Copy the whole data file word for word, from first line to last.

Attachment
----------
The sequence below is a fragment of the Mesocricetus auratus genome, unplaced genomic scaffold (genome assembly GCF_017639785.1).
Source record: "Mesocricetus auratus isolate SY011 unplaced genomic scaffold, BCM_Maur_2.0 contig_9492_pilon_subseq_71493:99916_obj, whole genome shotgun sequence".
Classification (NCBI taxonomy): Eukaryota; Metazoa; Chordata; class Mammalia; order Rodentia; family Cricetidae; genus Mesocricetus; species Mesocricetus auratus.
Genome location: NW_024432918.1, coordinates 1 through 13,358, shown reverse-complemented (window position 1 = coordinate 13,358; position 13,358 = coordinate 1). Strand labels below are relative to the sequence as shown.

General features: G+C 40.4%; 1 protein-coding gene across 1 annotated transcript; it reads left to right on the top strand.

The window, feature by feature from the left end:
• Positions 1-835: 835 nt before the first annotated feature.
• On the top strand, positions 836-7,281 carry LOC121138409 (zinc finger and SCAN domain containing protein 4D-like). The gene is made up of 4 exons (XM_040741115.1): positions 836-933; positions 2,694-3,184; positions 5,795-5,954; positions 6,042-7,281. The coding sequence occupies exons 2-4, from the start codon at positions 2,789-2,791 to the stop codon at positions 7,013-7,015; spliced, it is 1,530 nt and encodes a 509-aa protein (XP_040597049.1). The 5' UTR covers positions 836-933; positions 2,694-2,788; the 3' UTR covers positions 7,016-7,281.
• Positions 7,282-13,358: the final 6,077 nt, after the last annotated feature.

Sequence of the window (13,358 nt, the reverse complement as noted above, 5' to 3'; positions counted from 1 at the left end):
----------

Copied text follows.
The sequence below is a fragment of the Mesocricetus auratus genome, unplaced genomic scaffold (genome assembly GCF_017639785.1).
Source record: "Mesocricetus auratus isolate SY011 unplaced genomic scaffold, BCM_Maur_2.0 contig_9492_pilon_subseq_71493:99916_obj, whole genome shotgun sequence".
Classification (NCBI taxonomy): Eukaryota; Metazoa; Chordata; class Mammalia; order Rodentia; family Cricetidae; genus Mesocricetus; species Mesocricetus auratus.
Genome location: NW_024432918.1, coordinates 1 through 13,358, shown reverse-complemented (window position 1 = coordinate 13,358; position 13,358 = coordinate 1). Strand labels below are relative to the sequence as shown.

General features: G+C 40.4%; 1 protein-coding gene across 1 annotated transcript; it reads left to right on the top strand.

The window, feature by feature from the left end:
• Positions 1-835: 835 nt before the first annotated feature.
• On the top strand, positions 836-7,281 carry LOC121138409 (zinc finger and SCAN domain containing protein 4D-like). The gene is made up of 4 exons (XM_040741115.1): positions 836-933; positions 2,694-3,184; positions 5,795-5,954; positions 6,042-7,281. The coding sequence occupies exons 2-4, from the start codon at positions 2,789-2,791 to the stop codon at positions 7,013-7,015; spliced, it is 1,530 nt and encodes a 509-aa protein (XP_040597049.1). The 5' UTR covers positions 836-933; positions 2,694-2,788; the 3' UTR covers positions 7,016-7,281.
• Positions 7,282-13,358: the final 6,077 nt, after the last annotated feature.

Sequence of the window (13,358 nt, the reverse complement as noted above, 5' to 3'; positions counted from 1 at the left end):